What the Public Thinks vs. What the Media Says about Public School Reform

In a short, readable reflection,  Going the Wrong Way?  What the Public Says about Education ReformBill Mathis, managing director of the National Education Policy Center, former Vermont school superintendent, and educational researcher, explores the disconnect between the state of public education reform and the concerns of the public.  His reflection was written to mark the beginning of the school year and the recent release of the 45th Phi Delta Kappa-Gallup poll of the Public’s Attitudes Toward Public Schools.

Mathis declares, “A couple of findings jump out: Most people have not heard of many of the nation’s biggest reform efforts and when they have, they are increasingly dissatisfied with the top-down, test-driven market-model orientation of these initiatives.”  He surmises that perhaps one reason most people have never heard of the Common Core Standards much discussed among policy experts is “because they were developed outside of the normal governmental oversight.”

He reports that the public has soured on mandated standardized tests, that most parents are pleased with their own child’s school, and that “the public sees the greatest problem is the lack of financial support—the number one concern for the last 45 years.”  According to Mathis, “This view is supported by the fact that the United States is the only developed nation where educational spending on needy children is lower than for other children.”

As a companion piece to Mathis’ article, you may also want to read Anthony Cody’s concerns: Education Nation, 2013: Will NBC News Use the Gates Foundation’s Facts Again? Or Can We Get a Real Dialogue Going?  He wonders whether this year, in the fourth edition of NBC’s Education Nation series (set to air between October 6 and October 8) we can expect objective news coverage or whether the sponsor’s biases will again provide the framework for the programming.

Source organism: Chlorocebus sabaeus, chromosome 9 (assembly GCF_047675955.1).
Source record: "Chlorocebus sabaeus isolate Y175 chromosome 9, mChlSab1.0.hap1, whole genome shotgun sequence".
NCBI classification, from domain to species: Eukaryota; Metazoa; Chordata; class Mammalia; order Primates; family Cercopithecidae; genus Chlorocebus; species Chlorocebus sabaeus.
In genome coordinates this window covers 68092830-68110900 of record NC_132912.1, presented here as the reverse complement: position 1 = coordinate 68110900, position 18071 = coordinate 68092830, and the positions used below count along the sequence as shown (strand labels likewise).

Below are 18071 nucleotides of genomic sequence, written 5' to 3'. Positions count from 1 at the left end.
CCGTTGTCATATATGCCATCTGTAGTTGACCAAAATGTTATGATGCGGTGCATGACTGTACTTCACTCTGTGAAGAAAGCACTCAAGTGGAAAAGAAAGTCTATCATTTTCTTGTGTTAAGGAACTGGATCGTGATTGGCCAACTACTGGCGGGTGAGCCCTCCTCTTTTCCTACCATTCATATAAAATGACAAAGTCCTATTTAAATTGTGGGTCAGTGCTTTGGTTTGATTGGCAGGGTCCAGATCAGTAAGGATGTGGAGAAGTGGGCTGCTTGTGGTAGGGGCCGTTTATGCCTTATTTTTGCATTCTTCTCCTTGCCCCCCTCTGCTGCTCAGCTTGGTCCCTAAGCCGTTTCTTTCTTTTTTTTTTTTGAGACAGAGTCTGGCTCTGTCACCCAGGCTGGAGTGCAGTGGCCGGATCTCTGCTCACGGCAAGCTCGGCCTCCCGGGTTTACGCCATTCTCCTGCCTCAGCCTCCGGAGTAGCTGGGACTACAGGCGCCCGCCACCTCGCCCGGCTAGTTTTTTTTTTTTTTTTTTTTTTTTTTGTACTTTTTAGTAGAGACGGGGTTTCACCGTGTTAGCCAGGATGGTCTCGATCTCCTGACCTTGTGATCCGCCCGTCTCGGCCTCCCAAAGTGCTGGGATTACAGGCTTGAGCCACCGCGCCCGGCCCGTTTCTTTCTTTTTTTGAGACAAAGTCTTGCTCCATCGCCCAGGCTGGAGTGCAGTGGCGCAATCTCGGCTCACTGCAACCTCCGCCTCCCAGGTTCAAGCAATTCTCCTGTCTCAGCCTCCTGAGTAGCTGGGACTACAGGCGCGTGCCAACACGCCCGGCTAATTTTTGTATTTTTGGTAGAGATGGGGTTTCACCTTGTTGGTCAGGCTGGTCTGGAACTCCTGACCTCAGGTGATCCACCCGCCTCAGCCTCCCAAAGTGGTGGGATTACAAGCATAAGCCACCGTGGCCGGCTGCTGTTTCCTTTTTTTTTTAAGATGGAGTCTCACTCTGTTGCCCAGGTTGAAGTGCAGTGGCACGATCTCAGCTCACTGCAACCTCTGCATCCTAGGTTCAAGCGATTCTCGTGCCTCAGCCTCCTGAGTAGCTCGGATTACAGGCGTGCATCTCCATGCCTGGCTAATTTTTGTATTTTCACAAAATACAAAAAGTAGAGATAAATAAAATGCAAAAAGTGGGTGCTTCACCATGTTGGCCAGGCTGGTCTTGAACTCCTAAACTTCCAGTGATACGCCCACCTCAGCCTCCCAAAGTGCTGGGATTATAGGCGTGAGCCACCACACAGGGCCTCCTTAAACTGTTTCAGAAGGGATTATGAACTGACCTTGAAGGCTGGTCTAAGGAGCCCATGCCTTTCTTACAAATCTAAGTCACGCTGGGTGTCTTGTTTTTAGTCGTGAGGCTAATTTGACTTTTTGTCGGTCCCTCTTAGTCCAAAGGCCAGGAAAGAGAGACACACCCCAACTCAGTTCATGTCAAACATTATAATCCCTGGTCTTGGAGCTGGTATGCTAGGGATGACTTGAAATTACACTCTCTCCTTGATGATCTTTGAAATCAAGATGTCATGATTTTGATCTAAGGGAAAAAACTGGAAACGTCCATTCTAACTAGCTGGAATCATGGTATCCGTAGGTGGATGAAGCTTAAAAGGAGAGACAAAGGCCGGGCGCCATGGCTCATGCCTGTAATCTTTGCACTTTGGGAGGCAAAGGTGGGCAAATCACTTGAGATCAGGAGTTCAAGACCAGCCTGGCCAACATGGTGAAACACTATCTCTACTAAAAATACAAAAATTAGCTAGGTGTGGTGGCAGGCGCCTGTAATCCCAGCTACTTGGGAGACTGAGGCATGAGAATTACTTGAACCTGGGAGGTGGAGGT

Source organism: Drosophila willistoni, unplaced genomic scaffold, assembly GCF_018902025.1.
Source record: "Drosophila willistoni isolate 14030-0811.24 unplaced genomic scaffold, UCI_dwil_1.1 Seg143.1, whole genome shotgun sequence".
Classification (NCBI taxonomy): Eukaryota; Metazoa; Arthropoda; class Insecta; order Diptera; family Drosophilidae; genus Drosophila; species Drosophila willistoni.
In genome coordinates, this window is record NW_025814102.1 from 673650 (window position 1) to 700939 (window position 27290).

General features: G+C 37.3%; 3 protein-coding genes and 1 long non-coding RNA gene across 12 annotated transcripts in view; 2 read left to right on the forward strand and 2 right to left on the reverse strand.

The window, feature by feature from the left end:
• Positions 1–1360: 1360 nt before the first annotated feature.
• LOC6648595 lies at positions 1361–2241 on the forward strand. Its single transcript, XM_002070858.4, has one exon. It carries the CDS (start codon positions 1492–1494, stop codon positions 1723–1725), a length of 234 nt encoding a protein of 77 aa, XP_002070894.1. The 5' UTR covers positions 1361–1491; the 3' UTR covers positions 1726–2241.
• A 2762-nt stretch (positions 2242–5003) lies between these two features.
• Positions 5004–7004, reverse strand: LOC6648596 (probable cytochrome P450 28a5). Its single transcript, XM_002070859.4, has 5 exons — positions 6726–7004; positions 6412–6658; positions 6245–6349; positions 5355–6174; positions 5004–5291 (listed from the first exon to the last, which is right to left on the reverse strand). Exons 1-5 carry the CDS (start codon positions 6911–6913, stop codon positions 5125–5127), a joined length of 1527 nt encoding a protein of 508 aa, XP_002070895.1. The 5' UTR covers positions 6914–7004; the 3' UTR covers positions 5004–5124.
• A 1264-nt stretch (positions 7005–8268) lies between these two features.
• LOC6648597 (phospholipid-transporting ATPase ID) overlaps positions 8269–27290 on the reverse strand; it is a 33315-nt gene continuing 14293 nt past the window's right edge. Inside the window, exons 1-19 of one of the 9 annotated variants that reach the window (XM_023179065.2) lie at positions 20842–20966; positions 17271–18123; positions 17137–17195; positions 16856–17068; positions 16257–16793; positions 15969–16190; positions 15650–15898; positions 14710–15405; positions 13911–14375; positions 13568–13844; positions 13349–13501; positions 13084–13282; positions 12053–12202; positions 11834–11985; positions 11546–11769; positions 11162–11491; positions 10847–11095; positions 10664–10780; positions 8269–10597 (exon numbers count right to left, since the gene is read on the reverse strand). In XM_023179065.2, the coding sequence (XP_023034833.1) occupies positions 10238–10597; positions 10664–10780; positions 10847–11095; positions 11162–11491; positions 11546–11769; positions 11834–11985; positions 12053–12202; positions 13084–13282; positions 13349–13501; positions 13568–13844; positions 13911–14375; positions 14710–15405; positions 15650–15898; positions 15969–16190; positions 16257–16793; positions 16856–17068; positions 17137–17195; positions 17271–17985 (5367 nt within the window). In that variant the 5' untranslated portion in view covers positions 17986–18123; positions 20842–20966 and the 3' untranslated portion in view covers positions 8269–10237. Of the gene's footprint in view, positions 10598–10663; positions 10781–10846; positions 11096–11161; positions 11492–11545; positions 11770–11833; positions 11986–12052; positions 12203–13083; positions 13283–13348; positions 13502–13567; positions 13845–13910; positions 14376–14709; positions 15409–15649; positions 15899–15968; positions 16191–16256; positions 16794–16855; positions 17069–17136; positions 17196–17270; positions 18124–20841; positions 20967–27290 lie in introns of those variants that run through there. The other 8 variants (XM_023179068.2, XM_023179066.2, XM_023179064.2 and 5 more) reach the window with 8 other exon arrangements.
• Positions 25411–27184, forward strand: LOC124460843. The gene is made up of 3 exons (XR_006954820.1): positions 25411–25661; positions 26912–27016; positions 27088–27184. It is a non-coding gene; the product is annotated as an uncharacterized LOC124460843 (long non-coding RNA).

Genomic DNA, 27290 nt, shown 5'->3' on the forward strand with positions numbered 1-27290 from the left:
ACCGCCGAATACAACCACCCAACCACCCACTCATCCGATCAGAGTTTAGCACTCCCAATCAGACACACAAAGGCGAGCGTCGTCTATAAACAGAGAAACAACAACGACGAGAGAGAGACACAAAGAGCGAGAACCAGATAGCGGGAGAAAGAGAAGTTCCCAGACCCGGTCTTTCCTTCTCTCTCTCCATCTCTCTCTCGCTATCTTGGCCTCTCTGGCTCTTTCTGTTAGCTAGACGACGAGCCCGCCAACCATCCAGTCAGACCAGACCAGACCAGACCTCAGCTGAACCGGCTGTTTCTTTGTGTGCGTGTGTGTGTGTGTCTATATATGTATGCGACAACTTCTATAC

Anthony Cody is a former public school science teacher in Oakland, California and now a blogger at Teacher Magazine and advocate for supporting public school teachers and improving public schools.

The Education Nation series on NBC has been sponsored by the Bill and Melinda Gates Foundation and has in the past portrayed Gates Foundation’s priorities as if they are the news.  Cody reminds us that, “Two years ago, Brian Williams opened Education Nation‘s Teacher Town Hall event with an interview with Melinda Gates, saying: ‘Gates Foundation, one of the sponsors of this event, and the largest single funder of education anywhere in the world.  It’s their facts that we’re going to be referring to often to help along our conversation.'”

Reading Mathis’ and Cody’s reflections together exposes the role of money these days in developing and promoting public education policy and at least part of the disconnect Mathis describes between the priorities of the public and the reality of the politics.

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One thought on “What the Public Thinks vs. What the Media Says about Public School Reform

  1. What made this country great, and what we should continue to be proud of and protect is the fact that every American citizen is a funder of education in the US. That Bill Gates can be described as the largest single funder of education is precisely the problem!

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